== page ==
Tamara Jorell

Writing life and the neighborhood

Writing life and the neighborhood

 

Love

But the fruit of the Spirit is love, joy, peace, patience, kindness, goodness, faithfulness, gentleness, and self-control. Against such things, there is no law.

 

I pulled the Honda up to the curb in front of Healing House. For the protection of the women who were enrolled and living there with their children, the address of the place was unpublished. I glanced at the placement information I had received in the Urgent Needs email. Mona, the woman I had come to meet—the biological mother—had gotten in a fight with another woman and was being kicked out of Healing House’s eighteen-month program. And now she needed coverage for her baby girl for one week while she found other living arrangements for the two of them.

I climbed out of the vehicle, glancing at the infant car seat in the back, knowing it would soon carry an eight-month-old passenger. And then I strode to the front entrance and pressed the buzzer.

A young woman came to the door. “Are you the host mom from Safe Families for Children?”

“Yes, I am. Are you Mona?”

She nodded, a shy smile playing on her lips, and motioned for me to follow her. “I already have her things packed for you. I hope it’s enough.”

On the floor next to the front desk sat several brimming garbage bags and numerous pieces of baby equipment. Our family had served kids who owned very little, and the five-month-old twins had come to our home with only the clothes on their bodies, a few diapers, and enough formula to get us through the first night. The sight of the large amount of baggage in front of me pricked my heart. “It’s more than enough.”

“Wanna see Adele now?” Mona’s eyes shone.

We walked down a long hallway to a sunny nursery. A childcare worker bounced a baby on her hip and handed a toy to a toddler who tugged on her shirt. When we stepped inside the room, the woman brought the baby to us.

“She’s darling.” I reached out for Adele and took her into my arms. She smiled at me, and so did Mona.

I gave her back to her mother for our walk out to my car. Mona buckled her baby into the car seat, kissing her first on the forehead and then once on each cheek. Then she closed the door and turned to me.

“Thank you.” Her words, warm with untold stories, lit her face.

I touched her sleeve. “I’m happy to help, Mona.”

 

Later that day, after dinner and playtime with Adele, it was time to say goodnight. I whisked her away from my girls, and they followed me into the guest room. They poked through the clothing bags, oohing and aahing over the tiny dresses.

I made funny faces at the baby while I changed her diaper. “Can one of you find something for her to wear to bed?”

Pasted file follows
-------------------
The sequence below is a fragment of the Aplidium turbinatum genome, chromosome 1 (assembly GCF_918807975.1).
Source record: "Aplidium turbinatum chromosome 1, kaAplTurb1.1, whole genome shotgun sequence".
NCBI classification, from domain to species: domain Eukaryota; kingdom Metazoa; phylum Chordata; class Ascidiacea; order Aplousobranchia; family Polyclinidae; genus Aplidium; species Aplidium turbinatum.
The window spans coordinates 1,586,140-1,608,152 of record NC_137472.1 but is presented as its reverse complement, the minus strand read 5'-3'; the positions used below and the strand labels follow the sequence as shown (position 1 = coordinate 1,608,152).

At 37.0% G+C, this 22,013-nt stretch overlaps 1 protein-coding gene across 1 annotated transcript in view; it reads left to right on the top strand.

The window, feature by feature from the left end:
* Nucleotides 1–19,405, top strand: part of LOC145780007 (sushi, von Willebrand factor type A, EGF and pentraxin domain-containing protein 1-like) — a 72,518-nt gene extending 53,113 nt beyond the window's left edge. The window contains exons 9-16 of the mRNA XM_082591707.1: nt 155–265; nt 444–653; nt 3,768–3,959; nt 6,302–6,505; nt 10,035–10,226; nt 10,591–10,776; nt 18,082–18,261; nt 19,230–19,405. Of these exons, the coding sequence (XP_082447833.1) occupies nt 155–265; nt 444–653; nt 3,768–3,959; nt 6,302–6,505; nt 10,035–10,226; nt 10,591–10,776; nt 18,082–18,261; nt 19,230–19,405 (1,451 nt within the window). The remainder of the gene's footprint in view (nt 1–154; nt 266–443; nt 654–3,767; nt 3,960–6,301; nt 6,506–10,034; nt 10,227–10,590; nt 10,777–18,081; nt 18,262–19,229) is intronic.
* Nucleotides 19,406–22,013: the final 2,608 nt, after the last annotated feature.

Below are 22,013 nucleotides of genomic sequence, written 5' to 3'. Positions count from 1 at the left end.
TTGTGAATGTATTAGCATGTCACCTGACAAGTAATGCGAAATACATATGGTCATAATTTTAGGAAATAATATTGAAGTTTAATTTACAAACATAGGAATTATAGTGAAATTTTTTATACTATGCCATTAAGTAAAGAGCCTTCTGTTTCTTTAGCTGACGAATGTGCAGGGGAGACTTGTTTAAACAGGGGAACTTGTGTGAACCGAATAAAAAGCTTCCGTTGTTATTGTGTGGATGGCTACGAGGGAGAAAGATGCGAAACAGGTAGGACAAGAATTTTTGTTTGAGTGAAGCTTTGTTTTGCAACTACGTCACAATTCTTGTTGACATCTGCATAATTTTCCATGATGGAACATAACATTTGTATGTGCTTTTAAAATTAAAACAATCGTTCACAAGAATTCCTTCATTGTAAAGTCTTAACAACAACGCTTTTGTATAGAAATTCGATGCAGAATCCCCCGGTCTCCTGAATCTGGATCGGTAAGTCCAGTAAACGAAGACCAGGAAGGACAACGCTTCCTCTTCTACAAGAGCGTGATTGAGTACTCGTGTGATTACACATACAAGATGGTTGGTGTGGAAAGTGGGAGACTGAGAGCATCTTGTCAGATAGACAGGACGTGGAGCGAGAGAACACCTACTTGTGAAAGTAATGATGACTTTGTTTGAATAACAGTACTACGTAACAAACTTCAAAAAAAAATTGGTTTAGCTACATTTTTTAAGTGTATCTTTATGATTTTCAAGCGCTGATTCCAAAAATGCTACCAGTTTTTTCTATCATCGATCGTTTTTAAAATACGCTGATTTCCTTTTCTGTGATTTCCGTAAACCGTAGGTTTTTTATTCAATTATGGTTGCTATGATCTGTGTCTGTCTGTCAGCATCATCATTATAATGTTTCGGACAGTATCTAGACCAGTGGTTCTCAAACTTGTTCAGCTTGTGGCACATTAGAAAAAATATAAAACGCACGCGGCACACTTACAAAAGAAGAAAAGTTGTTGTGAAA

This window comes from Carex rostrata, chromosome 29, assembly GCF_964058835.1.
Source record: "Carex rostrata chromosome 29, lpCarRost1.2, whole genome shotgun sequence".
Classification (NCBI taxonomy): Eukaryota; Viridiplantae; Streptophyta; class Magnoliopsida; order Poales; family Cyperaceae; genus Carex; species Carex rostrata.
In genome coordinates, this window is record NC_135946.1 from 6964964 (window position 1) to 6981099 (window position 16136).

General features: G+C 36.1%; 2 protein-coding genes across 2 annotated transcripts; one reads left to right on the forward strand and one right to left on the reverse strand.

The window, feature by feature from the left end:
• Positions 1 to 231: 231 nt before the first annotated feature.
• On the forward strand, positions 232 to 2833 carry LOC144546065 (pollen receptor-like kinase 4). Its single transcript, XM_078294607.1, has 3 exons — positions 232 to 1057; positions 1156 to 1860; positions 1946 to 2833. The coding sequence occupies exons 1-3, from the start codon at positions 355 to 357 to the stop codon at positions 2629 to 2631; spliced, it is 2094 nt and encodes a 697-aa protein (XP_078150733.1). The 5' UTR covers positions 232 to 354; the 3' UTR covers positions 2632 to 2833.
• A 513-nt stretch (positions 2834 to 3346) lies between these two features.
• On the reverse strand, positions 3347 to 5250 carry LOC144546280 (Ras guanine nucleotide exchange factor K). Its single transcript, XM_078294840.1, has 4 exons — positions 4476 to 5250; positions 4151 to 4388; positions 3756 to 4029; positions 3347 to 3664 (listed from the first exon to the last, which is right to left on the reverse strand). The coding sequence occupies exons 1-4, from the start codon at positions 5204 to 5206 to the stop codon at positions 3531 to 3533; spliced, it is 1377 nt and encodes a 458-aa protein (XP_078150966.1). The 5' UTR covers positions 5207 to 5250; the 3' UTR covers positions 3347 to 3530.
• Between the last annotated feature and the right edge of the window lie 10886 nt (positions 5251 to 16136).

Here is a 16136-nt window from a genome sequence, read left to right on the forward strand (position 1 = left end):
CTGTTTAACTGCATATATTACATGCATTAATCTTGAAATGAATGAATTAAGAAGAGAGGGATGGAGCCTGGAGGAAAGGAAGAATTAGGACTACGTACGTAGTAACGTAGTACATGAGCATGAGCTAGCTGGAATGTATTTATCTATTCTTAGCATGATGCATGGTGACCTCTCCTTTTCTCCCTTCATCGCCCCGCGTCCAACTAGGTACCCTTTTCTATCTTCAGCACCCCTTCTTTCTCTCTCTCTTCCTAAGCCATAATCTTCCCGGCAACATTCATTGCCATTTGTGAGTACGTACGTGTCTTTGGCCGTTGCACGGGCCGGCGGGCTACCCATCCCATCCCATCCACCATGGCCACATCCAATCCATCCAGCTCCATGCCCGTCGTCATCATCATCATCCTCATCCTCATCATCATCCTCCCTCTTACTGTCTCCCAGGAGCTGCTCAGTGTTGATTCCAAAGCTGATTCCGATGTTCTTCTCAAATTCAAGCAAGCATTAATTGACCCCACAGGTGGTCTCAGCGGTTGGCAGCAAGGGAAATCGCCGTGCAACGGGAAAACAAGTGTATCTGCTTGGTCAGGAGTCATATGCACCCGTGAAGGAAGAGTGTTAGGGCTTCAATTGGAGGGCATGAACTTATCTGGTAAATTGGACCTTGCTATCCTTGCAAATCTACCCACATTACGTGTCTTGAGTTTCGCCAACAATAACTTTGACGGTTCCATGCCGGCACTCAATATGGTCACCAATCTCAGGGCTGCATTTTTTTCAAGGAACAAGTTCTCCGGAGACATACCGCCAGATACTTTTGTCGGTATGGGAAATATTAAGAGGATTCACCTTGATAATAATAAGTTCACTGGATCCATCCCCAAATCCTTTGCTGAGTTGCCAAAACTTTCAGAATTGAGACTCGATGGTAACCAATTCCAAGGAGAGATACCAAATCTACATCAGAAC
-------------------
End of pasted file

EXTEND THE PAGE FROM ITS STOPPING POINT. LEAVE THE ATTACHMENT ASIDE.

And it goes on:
Flicka handed me a pair of pajamas, and Ricka chose Adele’s outfit for the next day.

Then Dicka pulled something square and flat from one of the bags. “Mom, look. This was in there with the clothes.”

A Baby’s First Year calendar. I remembered recording the tender details of my babies’ first years in calendars like this one. And like Mona, I had captured all the firsts too—the first tooth, the first time sleeping through the night, the first step.

Dicka settled onto the guest bed and flipped through the calendar’s pages. After I had zipped Adele into the fuzzy pajamas, I sat down too, snuggling the baby on my lap. I gazed at the document in Dicka’s hands as if it were a priceless artifact. Because it was.

Mona had chronicled Adele’s birth and filled in the family tree. Then in more blanks designated for the baby, she had instead written about Adele’s father, telling the story of how they had first met when he moved onto her block—just a few houses down from hers—one summer. As the warm winds swept in that July, so had their love, and the two were inseparable. He was her Once-in-a-Lifetime, a good man, and she was proud of him—and Adele would be too one day. Though her words were cheery, pain lived in the spaces between Mona’s sentences.

I drew in a deep breath and exhaled. “We should put this away.”

Dicka nodded. Then she closed the calendar and tucked it back in with the clothing.

 

The days with Adele fluttered by, and she spent her waking hours glued to Dicka’s hip.

“You can let her have some floor time, honey,” I called from the kitchen while I made dinner one night. “It would be good for her.”

“No, that’s okay,” Dicka hollered back. “I don’t mind.”

 

At the end of the week, I met Mona again.

“We looked at the calendar you packed with Adele’s clothes.” I deposited the baby into her arms. “I hope that was okay.”

“Yeah.” She beamed, her eyes sparking with life.   

I remembered the other mothers we had served during our time as a host family. All of them had bigger dreams for their kids. All of them were brave. And all of them had the kind of love that could let a baby go to strangers for a while because of something better in the end.

But memories of Mona rose above the rest. Her words, bleeding out beauty on the page for her daughter to one day read, marked me and reminded me too that in her life—as in mine—love had come first.

It always comes first.   

 

*Miss an installment of the blog? Or want to catch the story from the beginning? Visit http://www.tamarajorell.com/blog-entries-by-date

*Names in this blog have been changed to protect my family, neighbors, and friends in the neighborhood, and in a nod of appreciation to the beloved Swedish author Maj Lindman, I’ve renamed my three blondies Flicka, Ricka, and Dicka.

© 2014 Tamara Jorell. ALL RIGHTS RESERVED.

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